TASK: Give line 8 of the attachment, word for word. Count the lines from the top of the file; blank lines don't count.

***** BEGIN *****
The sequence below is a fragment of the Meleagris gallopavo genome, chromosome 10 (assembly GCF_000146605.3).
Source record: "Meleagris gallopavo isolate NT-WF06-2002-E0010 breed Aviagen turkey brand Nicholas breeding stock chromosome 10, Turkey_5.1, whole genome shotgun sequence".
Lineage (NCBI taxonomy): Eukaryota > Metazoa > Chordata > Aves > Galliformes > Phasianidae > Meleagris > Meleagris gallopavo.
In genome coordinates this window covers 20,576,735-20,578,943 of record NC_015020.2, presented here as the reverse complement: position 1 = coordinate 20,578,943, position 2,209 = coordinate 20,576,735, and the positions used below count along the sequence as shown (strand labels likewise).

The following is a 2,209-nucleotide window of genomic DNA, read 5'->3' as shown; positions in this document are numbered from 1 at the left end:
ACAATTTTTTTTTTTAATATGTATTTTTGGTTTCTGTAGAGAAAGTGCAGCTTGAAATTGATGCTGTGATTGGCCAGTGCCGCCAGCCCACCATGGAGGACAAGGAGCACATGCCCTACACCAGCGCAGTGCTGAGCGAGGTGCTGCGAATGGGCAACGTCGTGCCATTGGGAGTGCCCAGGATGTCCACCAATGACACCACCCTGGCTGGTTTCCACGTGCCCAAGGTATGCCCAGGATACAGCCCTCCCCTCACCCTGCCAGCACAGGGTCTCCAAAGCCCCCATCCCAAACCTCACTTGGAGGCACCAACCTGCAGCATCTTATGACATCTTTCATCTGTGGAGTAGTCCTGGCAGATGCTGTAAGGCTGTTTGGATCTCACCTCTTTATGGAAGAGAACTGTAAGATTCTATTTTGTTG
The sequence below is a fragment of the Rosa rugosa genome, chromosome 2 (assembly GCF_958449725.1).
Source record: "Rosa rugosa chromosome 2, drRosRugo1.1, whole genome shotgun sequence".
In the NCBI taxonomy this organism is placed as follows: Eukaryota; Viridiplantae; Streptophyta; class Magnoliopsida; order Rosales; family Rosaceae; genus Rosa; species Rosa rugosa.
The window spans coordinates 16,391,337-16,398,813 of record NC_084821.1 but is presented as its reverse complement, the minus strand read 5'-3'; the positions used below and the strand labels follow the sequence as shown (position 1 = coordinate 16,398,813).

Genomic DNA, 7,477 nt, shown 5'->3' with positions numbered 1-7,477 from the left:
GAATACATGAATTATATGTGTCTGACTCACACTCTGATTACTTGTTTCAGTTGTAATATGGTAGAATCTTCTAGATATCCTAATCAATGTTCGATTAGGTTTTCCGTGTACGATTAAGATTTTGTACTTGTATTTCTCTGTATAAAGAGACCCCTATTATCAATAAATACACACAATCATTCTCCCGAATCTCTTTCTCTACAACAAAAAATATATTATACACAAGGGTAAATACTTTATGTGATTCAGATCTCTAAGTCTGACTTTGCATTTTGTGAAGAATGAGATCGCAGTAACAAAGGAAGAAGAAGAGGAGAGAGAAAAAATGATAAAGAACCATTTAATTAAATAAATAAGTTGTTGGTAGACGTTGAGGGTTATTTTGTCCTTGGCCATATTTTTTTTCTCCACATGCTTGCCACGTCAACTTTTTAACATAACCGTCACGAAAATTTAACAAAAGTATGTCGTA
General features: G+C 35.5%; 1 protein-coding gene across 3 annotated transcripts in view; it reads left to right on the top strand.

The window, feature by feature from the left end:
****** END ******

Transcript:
Source record: "Rosa rugosa chromosome 2, drRosRugo1.1, whole genome shotgun sequence".